According to the Ohio Association of Community Colleges, community colleges educate the majority of the nation's first responds, since more than 60 percent of all new nurses and nearly 85 percent of law enforcement officers, firefighters and emergency medical technicians (EMTs) are educated by community colleges. One of those Ohio schools, Owens Community College (OCC) in Toledo, Ohio, is certainly doing its share of that training.
In the OCC School of Public Safety and Emergency Preparedness, students can earn an associate of applied science degree in criminal justice technology, emergency management and planning, emergency medical management, fire science technology or public safety communications. There are also programs in development that include criminal forensics, white collar crime and information security.
The, criminal justice technology degree includes a corrections major as well as military science and peace officer academy options. Students in the fire science technology program may earn a fire officer certificate, and the program includes the Ohio Fire Academy option. Emergency medical management at OCC includes both basic and intermediate EMT certification. OCC also offers a first responder certification course, and an EMT paramedic course is offered through a collaboration agreement with the University of Toledo Medical Center.
In public safety communications, students learn the skills necessary to become dispatchers for police, fire and emergency medical services personnel. In the emergency management and planning program, students learn how to develop emergency preparedness plans, identify natural and manmade emergency needs and resources, and operate an emergency operations center. Graduates may find jobs with national, state and local government agencies, and with private relief organizations or in industry.
According to Michele Johnson, department chair for the School of Public Safety and Emergency Preparedness at OCC, the program has a number of connections with other schools, such as the articulation with the University of Toledo Hospital Center for basic and intermediate
EMT training. She also notes that college tech prep will begin in the fall, and OCC has signed articulation agreements with two high schools--Whitmer and Penta County.
Johnson believes that her program is special in what it offers its students and because of having the academies for both the Toledo Police Department and the Toledo Fire Department on campus.
"I think we are unique because of the diversity of our programs, especially now with our new center," she says.
Center for Emergency Preparedness
The training in public safety at OCC reaches a new level this month, as the school opens its new Center for Emergency Preparedness. "The students are pretty excited about it," says Johnson.
Paul Unger, provost and executive vice president of OCC, says the center is the result of a vision that has existed at the school since 1994. Although the college has had associate degree programs in criminal justice and fire sciences for almost 40 years, there was a growing recognition of the need to expand that training to first responders and others involved in the public safety of both the city of Toledo and the nearby rural areas.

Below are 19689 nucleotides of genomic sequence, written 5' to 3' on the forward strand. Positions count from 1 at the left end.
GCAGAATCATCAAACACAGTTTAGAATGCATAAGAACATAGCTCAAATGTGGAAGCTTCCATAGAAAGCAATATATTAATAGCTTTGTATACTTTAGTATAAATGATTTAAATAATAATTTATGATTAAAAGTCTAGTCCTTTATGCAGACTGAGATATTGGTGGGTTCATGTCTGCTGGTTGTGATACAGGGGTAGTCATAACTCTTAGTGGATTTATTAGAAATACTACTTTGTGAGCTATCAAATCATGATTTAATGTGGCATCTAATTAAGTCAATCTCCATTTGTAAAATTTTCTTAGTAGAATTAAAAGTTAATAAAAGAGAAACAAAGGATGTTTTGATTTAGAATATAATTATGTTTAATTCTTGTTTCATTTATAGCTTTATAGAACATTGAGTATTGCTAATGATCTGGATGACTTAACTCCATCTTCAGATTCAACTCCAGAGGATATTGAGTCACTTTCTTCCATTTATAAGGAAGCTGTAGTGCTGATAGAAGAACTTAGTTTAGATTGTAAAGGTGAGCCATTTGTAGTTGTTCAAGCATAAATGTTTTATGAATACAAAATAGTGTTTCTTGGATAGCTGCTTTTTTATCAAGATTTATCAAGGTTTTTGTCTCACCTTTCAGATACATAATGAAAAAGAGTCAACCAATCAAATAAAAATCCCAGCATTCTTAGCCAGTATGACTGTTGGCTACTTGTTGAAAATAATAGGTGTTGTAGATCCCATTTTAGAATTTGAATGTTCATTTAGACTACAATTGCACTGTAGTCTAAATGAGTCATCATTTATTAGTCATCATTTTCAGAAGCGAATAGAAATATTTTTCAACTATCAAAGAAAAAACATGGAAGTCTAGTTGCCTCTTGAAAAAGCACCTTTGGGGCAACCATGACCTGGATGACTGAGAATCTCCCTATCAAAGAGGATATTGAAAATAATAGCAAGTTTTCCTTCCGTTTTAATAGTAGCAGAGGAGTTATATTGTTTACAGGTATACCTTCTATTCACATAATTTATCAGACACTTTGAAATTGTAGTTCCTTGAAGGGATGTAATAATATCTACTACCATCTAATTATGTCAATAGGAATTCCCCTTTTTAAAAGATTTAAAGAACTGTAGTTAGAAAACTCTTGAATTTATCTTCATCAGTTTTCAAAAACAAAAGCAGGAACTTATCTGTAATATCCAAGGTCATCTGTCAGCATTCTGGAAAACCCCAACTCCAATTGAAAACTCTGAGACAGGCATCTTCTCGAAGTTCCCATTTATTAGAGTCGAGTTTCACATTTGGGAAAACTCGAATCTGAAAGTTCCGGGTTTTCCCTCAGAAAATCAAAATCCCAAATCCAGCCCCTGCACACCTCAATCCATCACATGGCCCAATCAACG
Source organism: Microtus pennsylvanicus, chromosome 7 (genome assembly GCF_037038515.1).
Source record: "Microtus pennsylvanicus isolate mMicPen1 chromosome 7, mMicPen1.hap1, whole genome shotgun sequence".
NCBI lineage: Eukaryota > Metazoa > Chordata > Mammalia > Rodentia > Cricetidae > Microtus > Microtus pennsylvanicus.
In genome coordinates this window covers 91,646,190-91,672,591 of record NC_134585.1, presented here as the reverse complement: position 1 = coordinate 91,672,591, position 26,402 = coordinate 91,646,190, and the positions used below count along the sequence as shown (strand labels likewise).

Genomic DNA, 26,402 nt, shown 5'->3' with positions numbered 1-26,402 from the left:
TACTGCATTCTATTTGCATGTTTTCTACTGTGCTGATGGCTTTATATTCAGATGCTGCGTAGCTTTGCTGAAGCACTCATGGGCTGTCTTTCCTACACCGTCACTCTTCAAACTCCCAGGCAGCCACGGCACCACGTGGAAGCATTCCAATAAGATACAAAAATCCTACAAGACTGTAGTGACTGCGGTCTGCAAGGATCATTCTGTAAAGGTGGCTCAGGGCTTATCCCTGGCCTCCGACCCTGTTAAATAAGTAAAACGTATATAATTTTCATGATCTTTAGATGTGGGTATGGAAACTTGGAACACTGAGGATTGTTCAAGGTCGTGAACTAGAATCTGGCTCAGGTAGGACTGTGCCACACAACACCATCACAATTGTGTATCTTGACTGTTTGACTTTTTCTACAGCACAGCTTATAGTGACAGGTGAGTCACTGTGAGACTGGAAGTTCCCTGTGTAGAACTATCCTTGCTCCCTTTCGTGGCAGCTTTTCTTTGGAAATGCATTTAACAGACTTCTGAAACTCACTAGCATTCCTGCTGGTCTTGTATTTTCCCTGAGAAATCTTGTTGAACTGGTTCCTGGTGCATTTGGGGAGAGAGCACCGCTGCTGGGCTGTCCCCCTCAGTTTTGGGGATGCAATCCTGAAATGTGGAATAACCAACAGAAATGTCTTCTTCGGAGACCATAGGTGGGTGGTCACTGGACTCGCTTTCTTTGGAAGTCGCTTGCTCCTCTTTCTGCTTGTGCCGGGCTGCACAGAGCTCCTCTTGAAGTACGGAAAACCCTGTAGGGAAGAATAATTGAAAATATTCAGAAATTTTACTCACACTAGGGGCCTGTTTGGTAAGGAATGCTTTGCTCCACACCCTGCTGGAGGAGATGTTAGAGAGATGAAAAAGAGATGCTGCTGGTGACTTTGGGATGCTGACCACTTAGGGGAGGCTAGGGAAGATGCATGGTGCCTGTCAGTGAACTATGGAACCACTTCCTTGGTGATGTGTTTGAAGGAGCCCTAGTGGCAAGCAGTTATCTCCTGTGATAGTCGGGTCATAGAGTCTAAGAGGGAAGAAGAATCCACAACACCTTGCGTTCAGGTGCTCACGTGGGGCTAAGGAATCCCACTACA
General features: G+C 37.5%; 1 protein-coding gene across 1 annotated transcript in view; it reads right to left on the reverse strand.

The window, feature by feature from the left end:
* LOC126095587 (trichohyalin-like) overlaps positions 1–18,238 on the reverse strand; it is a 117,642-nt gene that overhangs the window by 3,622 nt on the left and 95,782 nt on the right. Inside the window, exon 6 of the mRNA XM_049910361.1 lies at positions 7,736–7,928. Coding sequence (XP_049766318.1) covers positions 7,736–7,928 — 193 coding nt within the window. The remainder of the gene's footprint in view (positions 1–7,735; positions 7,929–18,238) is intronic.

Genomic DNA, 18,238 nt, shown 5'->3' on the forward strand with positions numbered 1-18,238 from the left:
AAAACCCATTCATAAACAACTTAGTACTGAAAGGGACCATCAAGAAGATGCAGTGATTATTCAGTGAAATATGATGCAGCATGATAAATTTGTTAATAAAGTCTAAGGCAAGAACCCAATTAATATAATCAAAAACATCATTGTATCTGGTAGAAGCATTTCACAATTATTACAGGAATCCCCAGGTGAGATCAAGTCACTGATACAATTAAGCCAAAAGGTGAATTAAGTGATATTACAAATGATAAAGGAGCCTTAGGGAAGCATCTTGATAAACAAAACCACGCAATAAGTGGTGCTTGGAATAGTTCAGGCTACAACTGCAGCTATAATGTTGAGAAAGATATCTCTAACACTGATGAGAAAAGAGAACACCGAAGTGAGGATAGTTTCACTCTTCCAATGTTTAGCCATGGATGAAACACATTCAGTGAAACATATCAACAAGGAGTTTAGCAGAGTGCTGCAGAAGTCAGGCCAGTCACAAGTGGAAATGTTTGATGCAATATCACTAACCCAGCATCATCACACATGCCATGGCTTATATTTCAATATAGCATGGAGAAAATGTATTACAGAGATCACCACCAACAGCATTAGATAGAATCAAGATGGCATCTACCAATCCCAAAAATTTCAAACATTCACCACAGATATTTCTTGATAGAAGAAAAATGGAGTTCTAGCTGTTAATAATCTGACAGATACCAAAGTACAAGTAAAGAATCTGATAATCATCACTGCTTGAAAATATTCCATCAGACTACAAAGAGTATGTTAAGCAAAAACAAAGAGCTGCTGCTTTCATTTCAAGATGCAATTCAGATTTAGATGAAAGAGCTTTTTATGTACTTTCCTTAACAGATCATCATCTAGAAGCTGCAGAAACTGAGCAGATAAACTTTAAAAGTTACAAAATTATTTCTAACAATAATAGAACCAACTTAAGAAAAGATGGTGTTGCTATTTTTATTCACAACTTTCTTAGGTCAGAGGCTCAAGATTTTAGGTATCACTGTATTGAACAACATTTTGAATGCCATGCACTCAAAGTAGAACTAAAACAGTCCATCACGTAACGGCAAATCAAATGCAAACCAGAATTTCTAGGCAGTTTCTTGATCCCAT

As Unger points out, this was a $25 million vision, so implementing it was not a simple thing to do; but the events of 2001 made it much more prominent. OCC already had the 110-acre property for the center, and they received appropriations from the Ohio Board of Regents for the infrastructure needed, including gas lines, water lines and roads. So in 2004, the college broke ground on its new Center for Emergency Preparedness.
The second phase of the project was completed this year and includes a five-story burn building, tanker truck fire simulator, propane tank burn simulator, collapsed building tunnel system, confined space rescue area, gas station with car burn, dive and rescue pond, and car extrication.
The driving track includes skill pads and speed pads and can simulate all kinds of weather conditions, so police, firefighters and ambulance drivers can use it to learn the skills they need on the job--and so can the OCC students.
"We have kind of improvised with some of our classes because we had limited space," says Johnson. "Now we have all kinds of space."
Tom Pack, who is the director of the new center, adds, "One of the big advantages we are going to be able to offer to local police and fire departments is that they will be able to train their personnel here. We've always been able to give them the theory in the classroom, but we've never been able to give them the hands-on experience such as fighting a structure fire or doing a pursuit on a pursuit track. Now we can do that training locally, and that will provide substantial cost savings to our local communities."
Creating Real-life Scenarios
Unger notes that the five-story burn building has moveable walls and can change conditions to create different situations such as those firefighters might encounter on the job. They can experience an office, kitchen or bedroom fire, going onto the roof and breaking through with axes, or rappelling down the building.
The center also has a flashover simulator because opening a door to a flashover can kill firefighters if they don't recognize the conditions. According to Unger, a grant from FEMA for more than $100,000 was used for the simulator and marked the first time any college was awarded a grant with a city fire department. But because the flashover simulator is housed in a trailer, it will benefit more than just the city of Toledo since it can be taken to other campuses for training.
The collapsed building structure will be used to train in search-and-rescue such as in situations that occurred in Oklahoma City and on 9/11 at the Pentagon and World Trade Center sites. Training will include using detection instruments and dogs.
Companies such as Speedway SuperAmerica gas stations and Sky Bank have also contributed props to help make the training at the center as realistic as possible, whether it is a gas station accident or a bank robbery. Future plans for the mock city include a drug store, liquor store, a residence, a medical laboratory and a child care center. For building maintenance and construction still going on there Pack says, "I am looking at having students from other schools perhaps do some of that construction as part of their educational process."